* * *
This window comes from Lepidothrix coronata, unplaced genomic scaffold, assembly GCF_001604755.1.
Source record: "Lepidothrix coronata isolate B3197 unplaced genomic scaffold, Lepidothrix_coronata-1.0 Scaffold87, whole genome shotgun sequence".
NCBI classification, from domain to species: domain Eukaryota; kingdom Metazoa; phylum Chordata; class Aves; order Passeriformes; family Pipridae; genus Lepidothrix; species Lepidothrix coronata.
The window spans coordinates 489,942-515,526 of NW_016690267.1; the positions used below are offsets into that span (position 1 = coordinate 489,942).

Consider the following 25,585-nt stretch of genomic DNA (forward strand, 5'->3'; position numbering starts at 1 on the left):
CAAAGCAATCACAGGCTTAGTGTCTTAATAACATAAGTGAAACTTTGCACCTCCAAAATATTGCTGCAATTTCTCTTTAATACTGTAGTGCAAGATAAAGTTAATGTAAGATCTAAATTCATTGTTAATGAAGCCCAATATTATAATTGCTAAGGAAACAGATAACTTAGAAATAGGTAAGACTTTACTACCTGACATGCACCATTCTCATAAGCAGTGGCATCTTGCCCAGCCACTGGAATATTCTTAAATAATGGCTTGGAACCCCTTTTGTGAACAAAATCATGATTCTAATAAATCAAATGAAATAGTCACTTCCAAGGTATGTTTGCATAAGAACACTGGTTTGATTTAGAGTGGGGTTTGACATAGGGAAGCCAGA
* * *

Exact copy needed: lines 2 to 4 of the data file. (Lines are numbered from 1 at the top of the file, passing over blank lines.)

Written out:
Source record: "Lepidothrix coronata isolate B3197 unplaced genomic scaffold, Lepidothrix_coronata-1.0 Scaffold87, whole genome shotgun sequence".
NCBI classification, from domain to species: domain Eukaryota; kingdom Metazoa; phylum Chordata; class Aves; order Passeriformes; family Pipridae; genus Lepidothrix; species Lepidothrix coronata.
The window spans coordinates 489,942-515,526 of NW_016690267.1; the positions used below are offsets into that span (position 1 = coordinate 489,942).